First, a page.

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Tuesday, May 16, 2006

Sáu Voi Corp

Sau Voi was the first store to offer Banh Mi in New York City, and for that they deserve our thanks. The owner Richard Lee hails from Saigon, but he got his Manhattan start on Bowery about 15 years back. He has since moved to the corner of Lafayette and Walker. Only a stone's throw from the courthouses, his shop is a model of eclectic space-management. He stuffs Vietnamese tapes, cds and dvds, alongside sundries, gelatins, noodles, spring rolls, appetizers, beverages, sweets, and an impressive 16 varieties of Banh Mi... in less than 200 square feet of retail space.

Appearances can deceive, and this is one of those times. To the casual observer, this place might easily be mistaken for a total dump: a brow-beaten nictotine-yellow awning, resting above windows crammed with lottery ads, cigarette deals, and what might have been lotion. Only one thing distinguishes Sau Voi from your average neglected bodega. A neon sign (almost lost amidst the shuffle) advertises "Vietnamese Sandwich" in two languages, gently hinting at the bounty within.

Said bounty is served by two impressively nimble folks stationed behind a very cramped counter. Plastic cups lay stacked in wait, filled with a few inches of thick Vietnamese coffee and even thicker condensed milk (ice is added to order), while baguettes toast in a small oven perched on a shelf. The staff distributes everything–sandwiches and papaya salads, cigarettes and sodas–with remarkable efficiency. These are pros at work.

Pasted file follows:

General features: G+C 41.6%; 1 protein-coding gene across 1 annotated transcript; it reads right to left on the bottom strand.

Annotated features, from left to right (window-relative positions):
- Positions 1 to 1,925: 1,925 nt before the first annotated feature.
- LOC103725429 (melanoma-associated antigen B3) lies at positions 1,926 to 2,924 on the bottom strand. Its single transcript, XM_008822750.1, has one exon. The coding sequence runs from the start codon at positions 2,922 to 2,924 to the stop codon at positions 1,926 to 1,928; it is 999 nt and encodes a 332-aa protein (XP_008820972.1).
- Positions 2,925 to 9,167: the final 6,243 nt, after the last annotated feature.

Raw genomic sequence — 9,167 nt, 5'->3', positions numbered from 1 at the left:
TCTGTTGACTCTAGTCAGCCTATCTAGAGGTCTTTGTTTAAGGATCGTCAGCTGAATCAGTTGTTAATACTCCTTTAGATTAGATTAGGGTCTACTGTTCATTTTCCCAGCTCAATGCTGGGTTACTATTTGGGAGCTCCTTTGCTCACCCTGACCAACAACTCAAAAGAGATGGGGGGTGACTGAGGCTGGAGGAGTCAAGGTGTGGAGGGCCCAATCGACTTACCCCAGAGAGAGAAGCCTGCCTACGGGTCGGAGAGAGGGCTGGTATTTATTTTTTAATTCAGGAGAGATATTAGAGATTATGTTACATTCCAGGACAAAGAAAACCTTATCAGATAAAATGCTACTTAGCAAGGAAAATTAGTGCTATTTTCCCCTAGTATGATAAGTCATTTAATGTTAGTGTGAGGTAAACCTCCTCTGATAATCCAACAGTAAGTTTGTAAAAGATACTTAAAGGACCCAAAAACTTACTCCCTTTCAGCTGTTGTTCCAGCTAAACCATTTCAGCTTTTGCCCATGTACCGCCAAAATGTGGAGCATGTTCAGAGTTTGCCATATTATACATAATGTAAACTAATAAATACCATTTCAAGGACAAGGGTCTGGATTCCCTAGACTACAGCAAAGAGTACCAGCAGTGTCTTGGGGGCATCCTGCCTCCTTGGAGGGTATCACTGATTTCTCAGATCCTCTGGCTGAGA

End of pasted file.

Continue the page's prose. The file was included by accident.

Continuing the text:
Faced with so many sandwich options in such a small space, I had a bout of brainfreeze. Mr. Lee suggested a Saigon standard: the Bánh Mì Ðặc Biệt, a crusty baguette stuffed with Turkey, Ham, and Pork Roll. With nary a counter, table or bench in sight, I posted up outside on some sort of construction machine, and took my sandwich and got to business.

The Ðặc Biệt was nicely balanced, a tasty all-around eat despite the lack of fresh chilis and slightly heavy deli meat content (weeding out a few excess slices worked wonders). Most memorable, however, was their paté. Paté is usually a non-descript afterthought in the New York Banh Mi, unmemorable and low-grade. By contrast, Sau Voi uses a dark, smoky, savory, peppery spread far closer to deviled ham than a French terrine.

The paté worked great when paired with nem nuong in the tasty #16 Banh Mi Saigon. A riff on the #1, this sandwich eschewed turkey for BBQ pork with flavorful results. This was even better than the Ðặc Biệt, but I still wished for two things: crisp green chilies, and fewer lard slices. I have a limited threshold for back fat, and there were too many cuts of what looked like old boiled bacon betwixt this loaf.

Glitches aside, this was still a great sandwich, one of the tastiest in town: well conceived, efficiently constructed, with terrific paté, good BBQ and fresh veggies. They run a tight ship and have their formula down. And with so many varieties, there is no shortage of headcheese-free options to choose from. The possibilities have us eager to return.

Sáu Voi Corp
101-105 Lafeyette St., #3 (@ Walker St.)
Chinatown/City Hall, New York, NY (212) 226-8184
Banh Mi (all varieties): $3.00

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Blogger Lee-Sean said...

I live 3 blocks away and just tried the place for the first time today. Delicious! Definitely going back.

2:46 PM  
Blogger J. Slab said...

this is the oldest banh mi spot in the city, yet for some reason it's one of the least known.....glad you liked

4:09 PM  

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